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For a creamy and vegan pumpkin soup recipe sprinkled with almonds and fresh rosemary, try the recipe below.

Serves: 3

Prep time – 5 minutes

Cook time – 25 minutes

Total time – 30 minutes

Ingredients

  • 1 tablespoon olive oil
  • ½ onion, diced
  • ½ pumpkin, peeled and cubed
  • 4 cloves garlic, minced
  • 1 tablespoon fresh rosemary, diced
  • 4-5 cups vegetable broth
  • ½-1 cup coconut milk

Instructions

  1. Heat oil in pot over medium heat. Add onion and cook for a few minutes until translucent. Add pumpkin and garlic and continue to cook for a few more minutes.
  2. Add rosemary and vegetable broth. Bring to a boil, reduce heat to low and simmer until pumpkin is soft and cooked through. Add salt to taste.
  3. Puree soup in a blender (in batches) and return to the pot.
  4. Add coconut milk and simmer for another minute or two.

Give this recipe a try. It is simply delicious and healthy too.

All content of this newsletter is intended for general information purposes only and is not intended or implied to be a substitute for professional medical advice, diagnosis or treatment. Please consult a medical professional before adopting any of the suggestions on this page. You must never disregard professional medical advice or delay seeking medical treatment based upon any content of this newsletter. PROMPTLY CONSULT YOUR PHYSICIAN OR CALL 911 IF YOU BELIEVE YOU HAVE A MEDICAL EMERGENCY.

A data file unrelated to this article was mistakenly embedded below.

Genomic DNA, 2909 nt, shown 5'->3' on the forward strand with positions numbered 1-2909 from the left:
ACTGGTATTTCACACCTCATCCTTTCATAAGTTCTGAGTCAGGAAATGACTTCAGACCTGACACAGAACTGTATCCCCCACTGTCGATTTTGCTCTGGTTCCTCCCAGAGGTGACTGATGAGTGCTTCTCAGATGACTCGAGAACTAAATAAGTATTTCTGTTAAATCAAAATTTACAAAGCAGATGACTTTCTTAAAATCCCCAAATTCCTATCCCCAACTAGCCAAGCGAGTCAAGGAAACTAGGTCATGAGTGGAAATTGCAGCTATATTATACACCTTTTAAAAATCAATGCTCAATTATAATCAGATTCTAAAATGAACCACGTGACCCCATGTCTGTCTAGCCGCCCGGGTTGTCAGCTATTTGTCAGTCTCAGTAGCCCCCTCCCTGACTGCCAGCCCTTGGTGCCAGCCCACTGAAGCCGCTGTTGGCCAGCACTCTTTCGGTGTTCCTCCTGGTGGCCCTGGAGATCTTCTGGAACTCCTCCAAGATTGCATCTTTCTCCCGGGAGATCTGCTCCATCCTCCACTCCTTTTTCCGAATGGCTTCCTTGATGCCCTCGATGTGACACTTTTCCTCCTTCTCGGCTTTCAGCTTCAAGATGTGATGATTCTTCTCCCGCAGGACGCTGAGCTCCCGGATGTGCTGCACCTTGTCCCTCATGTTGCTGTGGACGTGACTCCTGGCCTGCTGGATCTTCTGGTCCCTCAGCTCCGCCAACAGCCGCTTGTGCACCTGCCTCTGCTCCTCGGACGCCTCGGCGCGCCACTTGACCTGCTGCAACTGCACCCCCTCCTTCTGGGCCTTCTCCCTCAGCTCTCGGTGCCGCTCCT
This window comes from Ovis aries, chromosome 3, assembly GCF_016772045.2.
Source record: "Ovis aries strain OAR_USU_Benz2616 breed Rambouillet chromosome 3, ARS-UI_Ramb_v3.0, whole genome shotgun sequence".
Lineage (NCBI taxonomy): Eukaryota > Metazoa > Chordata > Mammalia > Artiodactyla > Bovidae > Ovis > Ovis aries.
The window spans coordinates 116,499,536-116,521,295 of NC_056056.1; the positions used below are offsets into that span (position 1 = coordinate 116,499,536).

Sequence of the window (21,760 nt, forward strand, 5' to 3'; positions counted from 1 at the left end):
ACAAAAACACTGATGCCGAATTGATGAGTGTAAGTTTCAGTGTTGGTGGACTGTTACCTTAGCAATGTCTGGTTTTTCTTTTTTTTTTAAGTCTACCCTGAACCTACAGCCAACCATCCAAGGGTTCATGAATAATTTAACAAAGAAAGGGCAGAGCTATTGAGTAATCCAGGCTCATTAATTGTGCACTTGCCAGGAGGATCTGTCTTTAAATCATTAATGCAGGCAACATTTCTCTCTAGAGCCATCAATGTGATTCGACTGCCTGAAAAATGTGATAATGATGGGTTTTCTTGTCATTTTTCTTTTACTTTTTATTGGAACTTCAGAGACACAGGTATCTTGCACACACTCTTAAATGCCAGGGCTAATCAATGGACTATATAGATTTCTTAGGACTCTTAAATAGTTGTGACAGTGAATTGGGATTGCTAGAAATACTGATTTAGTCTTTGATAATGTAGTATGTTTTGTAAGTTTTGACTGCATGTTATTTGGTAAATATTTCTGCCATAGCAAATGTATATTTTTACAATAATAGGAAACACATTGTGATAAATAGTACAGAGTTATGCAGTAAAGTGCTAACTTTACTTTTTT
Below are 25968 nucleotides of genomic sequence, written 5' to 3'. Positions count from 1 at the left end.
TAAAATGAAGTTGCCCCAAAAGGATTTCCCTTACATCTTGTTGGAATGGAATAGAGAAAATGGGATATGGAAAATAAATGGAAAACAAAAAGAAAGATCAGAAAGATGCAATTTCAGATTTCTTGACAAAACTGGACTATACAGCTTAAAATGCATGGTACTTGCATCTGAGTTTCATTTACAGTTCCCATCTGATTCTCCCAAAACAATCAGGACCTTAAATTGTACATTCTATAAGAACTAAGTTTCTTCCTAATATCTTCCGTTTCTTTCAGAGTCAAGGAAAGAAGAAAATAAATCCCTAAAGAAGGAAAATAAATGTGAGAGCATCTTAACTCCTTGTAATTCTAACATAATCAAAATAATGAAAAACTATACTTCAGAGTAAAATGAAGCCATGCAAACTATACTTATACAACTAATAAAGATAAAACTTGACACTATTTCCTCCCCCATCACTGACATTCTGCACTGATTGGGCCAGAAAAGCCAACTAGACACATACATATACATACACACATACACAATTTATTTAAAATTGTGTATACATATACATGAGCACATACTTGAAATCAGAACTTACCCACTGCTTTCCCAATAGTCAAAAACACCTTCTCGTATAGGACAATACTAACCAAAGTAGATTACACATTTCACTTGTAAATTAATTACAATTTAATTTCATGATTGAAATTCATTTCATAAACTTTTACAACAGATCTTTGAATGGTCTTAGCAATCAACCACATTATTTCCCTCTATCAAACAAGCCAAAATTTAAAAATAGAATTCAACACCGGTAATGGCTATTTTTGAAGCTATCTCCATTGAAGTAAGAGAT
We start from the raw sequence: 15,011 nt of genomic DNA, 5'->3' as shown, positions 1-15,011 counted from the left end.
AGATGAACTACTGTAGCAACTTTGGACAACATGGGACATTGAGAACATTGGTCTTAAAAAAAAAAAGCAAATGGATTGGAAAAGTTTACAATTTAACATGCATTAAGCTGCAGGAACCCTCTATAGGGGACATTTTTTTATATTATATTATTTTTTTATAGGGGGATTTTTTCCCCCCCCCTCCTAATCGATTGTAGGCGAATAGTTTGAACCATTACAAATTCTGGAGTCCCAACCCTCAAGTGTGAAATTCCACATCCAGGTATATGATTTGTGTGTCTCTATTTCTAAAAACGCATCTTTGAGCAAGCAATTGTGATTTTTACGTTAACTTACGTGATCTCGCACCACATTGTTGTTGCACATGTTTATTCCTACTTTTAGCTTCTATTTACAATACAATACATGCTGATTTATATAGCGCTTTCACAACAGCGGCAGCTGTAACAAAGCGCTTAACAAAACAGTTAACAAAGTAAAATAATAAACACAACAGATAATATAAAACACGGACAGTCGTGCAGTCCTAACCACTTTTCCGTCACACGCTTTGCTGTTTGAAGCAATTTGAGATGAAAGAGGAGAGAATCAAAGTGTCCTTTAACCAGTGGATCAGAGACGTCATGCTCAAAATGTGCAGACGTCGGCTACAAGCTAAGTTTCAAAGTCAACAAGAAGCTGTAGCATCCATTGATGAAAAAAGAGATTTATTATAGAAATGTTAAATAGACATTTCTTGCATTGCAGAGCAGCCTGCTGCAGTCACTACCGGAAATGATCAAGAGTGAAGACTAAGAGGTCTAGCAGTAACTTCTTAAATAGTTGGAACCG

How Stress Affects Your Digestive System

Our brain and gut are mostomach pain -178554755re in sync than you may realize.  For instance, the very thought of food can cause the stomach to produce digestive juices or the thought of giving a big presentation may cause constipation or uncontrollable bowels.The brain and gut are in constant communication. This direct relationship causes our gastrointestinal system to be sensitive to emotions and reactions such as stress.

When we are stressed, our brain sends signals for chemicals such as adrenaline, serotonin (a hormone that affects mood and is found in the digestive system) as well as the stress hormone cortisol to be released.  These hormones can cause adverse reactions.